The Argument: Should Massachusetts divest its pension fund from fossil fuel companies?

Marc R. Pacheco

Shifting away from fossil fuel resources is one of our most effective tools for successfully transitioning our economy away from dirty, emissions-based energy sources.

Many large national and state-wide institutions are already on board. A 2021 Divest/Invest report found that $39.2 trillion in assets was invested in some form of fossil fuel divestment — a figure comparable to the combined annual gross domestic product of the United States and China .

The Massachusetts Pension Reserves Investment Management Board – which oversees the state’s $104.1 billion pension fund – recently introduced a new policy requiring state pension fund managers to vote against directors of companies in which the fund is invested invests when they have no plan to meet the Paris Climate Agreement targets or reach net-zero emissions.

These new guidelines are a positive step, but they don’t go far enough.

Actual divestment is the action that sends a powerful message in corporate boardrooms. PRIM board policy simply requires companies to have a plan to achieve decarbonization goals, without mandating real progress.

Many global companies have “plans,” but a recent report, Corporate Climate Responsibility Monitor 2022, shows few are making real commitments to net-zero emissions. It found that 25 large multinational companies — which collectively accounted for 5 percent of global greenhouse gas emissions in 2019 — have climate plans that fall far short of their stated net-zero targets. Divestment is a more effective way to ensure transparency and demand real change.

Divestment is also a smart investment decision. In 2017, Somerville’s Retirement Board voted to divest $9.5 million of its assets from a portfolio containing fossil fuels, but the action was opposed by the Public Employee Retirement Administration Commission. A case study by MassDivest found that a Somerville portfolio that divested of fossil fuels would have returned 22 percent more than the standard S&P 500 portfolio if the fund had divested in 2014.

Hard-working Massachusetts employees who pay into various state and local pension funds deserve the flexibility to protect their hard-earned pension contributions from long-term obligations in a dirty fossil-fuel industry. Investors are quick to realize that they would get a higher return by investing in a clean energy economy rather than one that is completely unsustainable. The state should do the same.


Michael S. Giaimo

Director, Northeast Region, American Petroleum Institute; Residents of Andover

Michael S. Giaimo

Forcing pension funds to divest energy companies makes no sense and ignores two important facts. First, energy companies help lead the way in innovation and the energy transition. Second, oil and natural gas are important ingredients in almost every element of our lives. For a century and counting, these fuels have been a key factor in improving our quality of life.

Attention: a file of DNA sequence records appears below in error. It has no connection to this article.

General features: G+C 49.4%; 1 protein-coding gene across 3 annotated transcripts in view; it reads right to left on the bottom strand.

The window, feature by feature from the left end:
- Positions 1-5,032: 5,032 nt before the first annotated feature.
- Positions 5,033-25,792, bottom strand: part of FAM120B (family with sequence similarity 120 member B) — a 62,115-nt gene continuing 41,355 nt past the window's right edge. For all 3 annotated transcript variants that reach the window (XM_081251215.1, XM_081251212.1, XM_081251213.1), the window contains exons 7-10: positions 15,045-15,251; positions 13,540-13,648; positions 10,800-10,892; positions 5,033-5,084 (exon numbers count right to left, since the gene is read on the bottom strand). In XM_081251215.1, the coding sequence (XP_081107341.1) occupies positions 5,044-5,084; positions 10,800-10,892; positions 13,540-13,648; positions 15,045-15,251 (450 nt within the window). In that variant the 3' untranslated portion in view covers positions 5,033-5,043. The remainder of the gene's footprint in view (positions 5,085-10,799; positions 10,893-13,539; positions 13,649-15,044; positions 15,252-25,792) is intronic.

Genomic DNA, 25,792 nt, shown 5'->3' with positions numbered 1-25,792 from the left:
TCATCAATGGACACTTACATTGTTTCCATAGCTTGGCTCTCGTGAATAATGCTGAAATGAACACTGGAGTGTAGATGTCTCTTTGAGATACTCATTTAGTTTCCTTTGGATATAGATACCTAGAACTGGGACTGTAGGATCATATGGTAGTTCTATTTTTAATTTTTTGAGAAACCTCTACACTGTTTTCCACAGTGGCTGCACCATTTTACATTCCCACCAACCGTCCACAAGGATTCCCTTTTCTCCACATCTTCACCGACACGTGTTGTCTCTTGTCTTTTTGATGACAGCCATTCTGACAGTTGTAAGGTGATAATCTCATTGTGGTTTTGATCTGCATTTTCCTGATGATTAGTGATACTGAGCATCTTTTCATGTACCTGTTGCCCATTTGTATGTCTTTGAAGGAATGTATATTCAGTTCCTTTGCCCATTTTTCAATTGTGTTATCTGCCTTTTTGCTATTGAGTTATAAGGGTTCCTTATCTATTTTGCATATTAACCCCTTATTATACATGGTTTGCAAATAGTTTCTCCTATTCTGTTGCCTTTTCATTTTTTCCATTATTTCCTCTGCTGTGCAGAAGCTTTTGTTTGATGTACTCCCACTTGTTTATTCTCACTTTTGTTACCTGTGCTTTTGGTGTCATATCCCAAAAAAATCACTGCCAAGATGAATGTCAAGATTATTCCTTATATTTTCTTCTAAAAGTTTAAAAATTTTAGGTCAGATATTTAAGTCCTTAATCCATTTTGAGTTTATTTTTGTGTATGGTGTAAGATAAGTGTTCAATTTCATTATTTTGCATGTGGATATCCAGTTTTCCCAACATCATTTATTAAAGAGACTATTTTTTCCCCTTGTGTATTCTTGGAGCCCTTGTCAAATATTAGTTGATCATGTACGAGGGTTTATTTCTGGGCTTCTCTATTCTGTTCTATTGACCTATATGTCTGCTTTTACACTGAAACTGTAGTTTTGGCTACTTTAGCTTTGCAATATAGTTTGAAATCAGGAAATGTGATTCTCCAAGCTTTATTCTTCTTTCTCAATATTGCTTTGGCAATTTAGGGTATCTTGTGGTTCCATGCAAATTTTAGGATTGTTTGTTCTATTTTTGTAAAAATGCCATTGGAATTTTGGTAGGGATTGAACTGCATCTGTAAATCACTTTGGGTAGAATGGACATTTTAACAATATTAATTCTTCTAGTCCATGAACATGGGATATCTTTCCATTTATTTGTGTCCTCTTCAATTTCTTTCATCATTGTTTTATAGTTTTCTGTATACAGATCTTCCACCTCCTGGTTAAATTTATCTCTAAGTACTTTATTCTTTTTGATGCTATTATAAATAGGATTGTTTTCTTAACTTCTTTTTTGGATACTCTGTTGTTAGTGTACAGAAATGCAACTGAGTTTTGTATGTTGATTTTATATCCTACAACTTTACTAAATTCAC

The oil and natural gas industry believes in a lower-carbon future, and its engineers and scientists are collaborating with other experts on advanced technologies such as carbon capture, utilization and storage, hydrogen and lower-carbon intensity fuels.

Norway’s state pension fund predicted in 2019 that 90 percent of the world’s renewable energy investments would come from integrated oil companies by 2030. In our experience, this link between fossil fuels and renewable developments has led many investors to choose against exiting their holdings.

It is likely that several oil and gas producers will continue to produce significant commercial scale renewable energy development. Local oil companies, for example, are now investing in wind projects off the Massachusetts coast.

Pension systems have a fiduciary duty to create value for workers, and ignoring the advances and great potential of innovative energy products and solutions would be unwise and could even slow down the energy transition.

It is ironic that oil and natural gas are vilified and investments in these energy sources are attacked. Natural gas and oil play a crucial role in the development and production of products such as fertilizers, electric vehicles and wind turbines.

Today, in our work and personal lives, we are surrounded by thousands of everyday products derived from petroleum. Plastic usually comes from petroleum — and plastic is everywhere — in cars, homes, computers, smartphones, medical devices, clothing, textiles, water and power lines, power lines, and furniture. Petroleum-based products are also used in personal protective equipment, which became so important during the pandemic.

Individuals and pension funds should invest in companies that make these things possible. The biggest and brightest investors are partnering with the natural gas and oil industries to collectively achieve ambitious climate goals. This is a prudent investment approach that Massachusetts state legislators should follow when considering divestment legislation.

As reported to Globe correspondent John Laidler. For topic suggestions, please contact [email protected].

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